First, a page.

West Village Welcome
June came fast and full like spring rain. Swollen with moments and memories. Each day a surprising turn of fate. Another person in town, another thing to learn at work, another cafe at which to situate myself. My brother David and I toyed with the idea of his coming into the city from Scotland, and of course, like always, we continually postponed planning this, neither of us securing a date in our minds or on our calendars, instead, riding out on a certain surety that it'd just sort of happen. And it almost didn't. Because this time around, we did wait a bit too long, extortionate ticket prices speaking to this. I'll admit I did little to expedite the process of securing dates such that my brother could plan sufficiently in advance — I was still moving in, settling in, and felt unsure as to whether I was ready to host when I myself had yet to nest. If anything has remained with me since advisement classes in secondary school, it's the story of the starving baker — that we have a duty to nourish ourselves before we can give fully to others.
I remember the moment my brother and I jointly came to the realization that we had waited too long. Over phone and via dueling computers, we desperately cycled through every possible combination of dates, times, and tickets on Skyscanner, but to no avail. After we hung up, now certain of the impossibility of his trip, tears welled in my aching eyes, already red and watery from the day's oppressive heat. A sudden and immense guilt consumed my being for having so selfishly fixated on this abstract premise of settling in.
I'll be honest: hosting people is exhausting and expensive (I can count on one hand the number of times I cooked in my apartment in June), but in those moments following our phone call, I was made hyper-aware of a future that would not exist, namely a summer with David in the city, on account of my intangible drive to feel at place somewhere — even when I've held such earnest discourse on the misleading premise of home even being somewhere (read an old favorite on this here). This wasn't the end of the world, but perhaps it was a necessary dose of reality: that selfishness begets its desire — through my quasi-conscious failure to plan, I had secured my time to settle in, but at what cost?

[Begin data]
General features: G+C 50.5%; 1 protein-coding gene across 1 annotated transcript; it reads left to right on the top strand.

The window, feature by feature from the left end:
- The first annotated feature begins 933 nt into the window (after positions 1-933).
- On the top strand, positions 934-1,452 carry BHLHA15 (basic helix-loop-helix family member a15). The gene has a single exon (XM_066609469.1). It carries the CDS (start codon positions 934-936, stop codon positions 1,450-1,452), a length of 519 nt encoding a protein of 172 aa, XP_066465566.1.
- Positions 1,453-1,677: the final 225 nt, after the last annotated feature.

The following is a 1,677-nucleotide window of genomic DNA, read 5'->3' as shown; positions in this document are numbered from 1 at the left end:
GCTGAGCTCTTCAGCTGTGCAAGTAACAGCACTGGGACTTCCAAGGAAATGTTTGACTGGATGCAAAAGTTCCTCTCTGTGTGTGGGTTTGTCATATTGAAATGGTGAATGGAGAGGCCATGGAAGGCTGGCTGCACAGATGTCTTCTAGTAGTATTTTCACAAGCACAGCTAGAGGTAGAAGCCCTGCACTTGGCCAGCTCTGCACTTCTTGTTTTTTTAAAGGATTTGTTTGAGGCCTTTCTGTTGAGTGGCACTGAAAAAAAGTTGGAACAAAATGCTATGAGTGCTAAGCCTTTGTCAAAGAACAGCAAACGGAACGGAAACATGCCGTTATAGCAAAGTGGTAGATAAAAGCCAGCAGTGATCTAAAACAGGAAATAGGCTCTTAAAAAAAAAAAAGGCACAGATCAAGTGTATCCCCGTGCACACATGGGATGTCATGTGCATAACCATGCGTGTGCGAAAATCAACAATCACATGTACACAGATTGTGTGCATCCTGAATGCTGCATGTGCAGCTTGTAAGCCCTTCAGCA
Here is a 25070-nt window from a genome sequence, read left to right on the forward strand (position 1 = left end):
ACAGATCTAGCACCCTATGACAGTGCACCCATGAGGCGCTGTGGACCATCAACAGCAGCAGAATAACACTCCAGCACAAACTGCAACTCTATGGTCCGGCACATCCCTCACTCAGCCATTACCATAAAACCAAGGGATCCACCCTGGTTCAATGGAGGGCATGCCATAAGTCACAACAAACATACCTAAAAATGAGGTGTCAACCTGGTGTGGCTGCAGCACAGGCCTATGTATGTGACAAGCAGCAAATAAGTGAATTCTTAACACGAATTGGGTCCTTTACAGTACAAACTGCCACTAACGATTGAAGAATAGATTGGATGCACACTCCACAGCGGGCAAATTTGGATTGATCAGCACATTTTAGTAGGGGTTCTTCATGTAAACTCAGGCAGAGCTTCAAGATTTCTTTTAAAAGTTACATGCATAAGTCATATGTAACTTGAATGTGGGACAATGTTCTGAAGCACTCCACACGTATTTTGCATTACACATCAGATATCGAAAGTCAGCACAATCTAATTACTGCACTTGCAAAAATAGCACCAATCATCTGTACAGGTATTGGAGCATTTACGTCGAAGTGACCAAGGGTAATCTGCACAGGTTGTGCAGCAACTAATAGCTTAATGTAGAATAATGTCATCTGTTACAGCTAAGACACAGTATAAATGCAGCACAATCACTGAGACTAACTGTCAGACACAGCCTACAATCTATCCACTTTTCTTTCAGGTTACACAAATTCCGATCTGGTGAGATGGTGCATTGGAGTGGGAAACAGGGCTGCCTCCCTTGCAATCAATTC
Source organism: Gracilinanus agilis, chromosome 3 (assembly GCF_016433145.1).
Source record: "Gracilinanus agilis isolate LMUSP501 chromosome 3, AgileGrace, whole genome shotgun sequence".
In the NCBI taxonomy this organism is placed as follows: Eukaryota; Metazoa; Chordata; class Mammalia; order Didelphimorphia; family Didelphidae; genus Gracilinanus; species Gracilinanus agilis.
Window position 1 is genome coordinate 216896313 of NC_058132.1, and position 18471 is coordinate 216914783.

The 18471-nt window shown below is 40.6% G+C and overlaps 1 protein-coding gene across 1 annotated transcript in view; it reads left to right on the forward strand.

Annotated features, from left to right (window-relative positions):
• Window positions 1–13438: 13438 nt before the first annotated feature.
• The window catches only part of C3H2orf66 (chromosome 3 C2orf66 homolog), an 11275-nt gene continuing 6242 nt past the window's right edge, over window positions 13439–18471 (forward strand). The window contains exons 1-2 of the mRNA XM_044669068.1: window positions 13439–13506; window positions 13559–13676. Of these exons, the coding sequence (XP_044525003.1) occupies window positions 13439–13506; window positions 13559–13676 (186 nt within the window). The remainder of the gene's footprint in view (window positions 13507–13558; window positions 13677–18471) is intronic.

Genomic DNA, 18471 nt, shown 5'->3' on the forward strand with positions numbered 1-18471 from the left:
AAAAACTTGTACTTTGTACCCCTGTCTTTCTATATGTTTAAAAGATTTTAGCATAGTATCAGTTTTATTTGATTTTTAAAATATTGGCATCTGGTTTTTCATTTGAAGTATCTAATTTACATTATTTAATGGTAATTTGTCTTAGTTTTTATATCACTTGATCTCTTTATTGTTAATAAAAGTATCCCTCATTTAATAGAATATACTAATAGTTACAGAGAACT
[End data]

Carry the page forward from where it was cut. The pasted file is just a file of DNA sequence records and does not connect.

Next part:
Remember what I said about us riding out on a "surety that it'd just sort of happen"? Well, I sort of told you so. The stars aligned as they always seem to, and selfishness beget the motivation to undue said selfishness, which beget David, me, and New York: together.
A West Village Welcome
On our first morning, a Sunday, we walked to brunch at Midwinter Kitchen. The roads were empty, as they usually are on Sunday mornings around 9 AM, except a sole, fallen bagel. Poor thing.
Pictured above: A fallen comrade and a snapshot of the exterior of The Grey Dog, a bustling neighborhood breakfast spot.
Because the desire to try everything on the menu is yet satisfied, I ordered soft scrambled eggs, double the salad (not a homefries fan, alas), a side of sausage (the Christmas morning sausage mentioned in my last post), and a biscuit with jam & honey butter. David, far more low maintenance, stuck with the french toast. Have I shared with you enough just how much I love this place?
Some of the beautiful brick townhomes lining Washington Square Park.
I know puppy stores are contentious, but all puppies are cute puppies, so we couldn't help but marvel at these little ones playing in a shop window in the West Village.
Casting aside quantum determinism, to think there was a future where these scenes did not exist.
So David, if you're reading this — I'm sorry for almost not making this work, and you're welcome for all of the new profile pictures. See you in Scotland in August.
(And my bike, which you did break, only cost $10 to fix, so no hard feelings.)